During the 1918-1919 winter season, Elisabeth and Clémence Crafts were in Washington DC and 19 Commonwealth was the home of mining executive Edward Andrew Clark and his wife, Elizabeth (French) Clark. Their primary residence was Fairholme at 3 Rockwood in Jamaica Plain.
By January of 1920, 19 Commonwealth was the home of cotton broker Theodore Frothingham, Jr. and his wife, Eleanor F. (Fabyan) Frothingham. They previously had lived in Washington DC. On June 22, 1920, Eleanor Frothingham purchased 19 Commonwealth from the Crafts family. They continued to live there during the 1921-1922 winter season but moved thereafter to 269 Beacon.
On June 28, 1922, 19 Commonwealth was purchased from the Frothinghams by Lucy Freeman (Winslow) Hill, the wife of Dr. George Jackson Hill, a physician. They previously had lived at 103 Beacon. They also maintained a home in South Orleans.
In September of 1922, they applied for (and subsequently received) permission to extend the elevator to the fourth and fifth floors and to add a penthouse on the roof. The remodeling was designed by architect Henry Bailey Alden. Plans for the remodeling are included in the City of Boston Blueprints Collection in the Boston City Archives (reference BIN G-50).
George Hill died in October of 1940. Lucy Hill continued to live at 19 Commonwealth until about 1942.
On December 9, 1942, 19 Commonwealth was purchased from Lucy Hill by Arnold Vogl and his sister, Edith, as their home. Their mother, Rosa Vogl, lived with them.
Dr. Edith Vogl was a noted musicologist. She was an instructor at the New England Conservatory of Music and later at Boston University. She had come to the United States as director of music for the Czech Pavilion at the New York World’s Fair, and remained in the United States after Czechoslovakia was over-run by Nazi Germany. With the help of Eleanor Roosevelt, she became an instructor of art and music at Keuka College in New York. She moved to Boston in 1942.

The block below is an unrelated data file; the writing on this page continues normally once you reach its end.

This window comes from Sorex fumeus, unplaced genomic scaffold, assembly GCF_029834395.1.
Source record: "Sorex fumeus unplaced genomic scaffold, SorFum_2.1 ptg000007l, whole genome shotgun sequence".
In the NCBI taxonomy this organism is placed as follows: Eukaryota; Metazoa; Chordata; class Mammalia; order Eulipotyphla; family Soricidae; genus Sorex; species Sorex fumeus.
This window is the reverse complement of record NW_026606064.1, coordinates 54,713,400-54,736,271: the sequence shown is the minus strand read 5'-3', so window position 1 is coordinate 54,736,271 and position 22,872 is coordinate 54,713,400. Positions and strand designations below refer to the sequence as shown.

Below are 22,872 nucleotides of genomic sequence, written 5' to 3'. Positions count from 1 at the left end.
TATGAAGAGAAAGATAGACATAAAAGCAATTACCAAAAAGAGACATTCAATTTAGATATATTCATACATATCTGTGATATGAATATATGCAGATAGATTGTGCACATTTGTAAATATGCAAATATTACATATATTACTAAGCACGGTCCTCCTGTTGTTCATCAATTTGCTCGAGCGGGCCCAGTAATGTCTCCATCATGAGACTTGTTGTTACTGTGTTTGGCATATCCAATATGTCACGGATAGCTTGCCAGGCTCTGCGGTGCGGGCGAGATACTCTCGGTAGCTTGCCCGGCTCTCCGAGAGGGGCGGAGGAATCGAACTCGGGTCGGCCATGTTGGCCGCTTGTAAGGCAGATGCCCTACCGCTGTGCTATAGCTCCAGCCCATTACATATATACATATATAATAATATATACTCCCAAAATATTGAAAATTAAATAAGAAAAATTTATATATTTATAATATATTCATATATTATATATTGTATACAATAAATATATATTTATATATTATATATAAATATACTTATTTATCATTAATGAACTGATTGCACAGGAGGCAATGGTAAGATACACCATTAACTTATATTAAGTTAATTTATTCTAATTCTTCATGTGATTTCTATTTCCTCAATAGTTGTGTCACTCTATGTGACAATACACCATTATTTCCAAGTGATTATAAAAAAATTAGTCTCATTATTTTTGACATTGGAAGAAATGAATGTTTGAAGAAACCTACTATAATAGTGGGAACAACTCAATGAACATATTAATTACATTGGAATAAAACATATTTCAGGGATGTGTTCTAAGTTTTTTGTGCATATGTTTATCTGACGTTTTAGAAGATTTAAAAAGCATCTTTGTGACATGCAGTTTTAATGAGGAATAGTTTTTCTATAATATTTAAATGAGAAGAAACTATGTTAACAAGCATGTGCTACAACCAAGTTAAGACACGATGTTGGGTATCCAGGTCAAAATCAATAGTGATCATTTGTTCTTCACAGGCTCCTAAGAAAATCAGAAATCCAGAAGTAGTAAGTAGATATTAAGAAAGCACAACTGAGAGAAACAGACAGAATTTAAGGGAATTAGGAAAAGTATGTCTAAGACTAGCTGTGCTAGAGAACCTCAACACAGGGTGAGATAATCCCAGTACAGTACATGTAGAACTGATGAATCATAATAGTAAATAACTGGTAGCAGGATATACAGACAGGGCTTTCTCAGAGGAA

Arnold Vogl had emigrated in about 1940. He operated a sardine canning company in Eastport, Maine, where he maintained his primary residence.
In July of 1943, Edith and Arnold Vogl applied for a permit to convert 19 Commonwealth from a single-family dwelling to a single-family dwelling and lodging house. In April of 1945, they abandoned the permit indicating that they would have “no more than four guests at any one time.”
In November of 1952, the Vogls applied for (and subsequently received) permission to construct a brick one-car garage at the rear, 11 feet 6 inches wide by 20 feet long. It appears that it never was constructed or, if it was, it was subsequently removed.
Edith Vogl continued to live at 19 Commonwealth until about 1955.
On October 7, 1955, 9 Commonwealth was purchased from Edith Vogl and Arnold Vogl by Miss Madeleine Lucette Reilly. She previously had lived in Brockton.
Madeleine Reilly was a lawyer and in the early 1960s served as Chairman of the Boston School Committee. Her brother, Charles Frederick Reilly, lived with her. He was a teacher.
In September of 1956, she applied for (and subsequently received) permission to convert the house into a single-family dwelling and lodging house. She continued to live there in the early 1970s and probably until her death in August of 1974.
On April 16, 1975, 19 Commonwealth was purchased from Madeleine Reilly’s estate by Robert A. Pantano. On October 15, 1976, he sold the property to Anthony J. Sinskey and his wife, Chokyun Rha Sinskey.
On May 8, 1978, 19 Commonwealth was purchased from the Sinskeys by Malcolm E. Dudley and his wife, Angeline B. Dudley, as trustees of the Lions Mark Trust.
In June of 1978, they applied for (and subsequently received) permission to convert the property into four apartments, and in July of 1978 they converted the apartments into four condominium units, the Nineteen Commonwealth Avenue Condominium. In 1994, the number of units was reduced to three.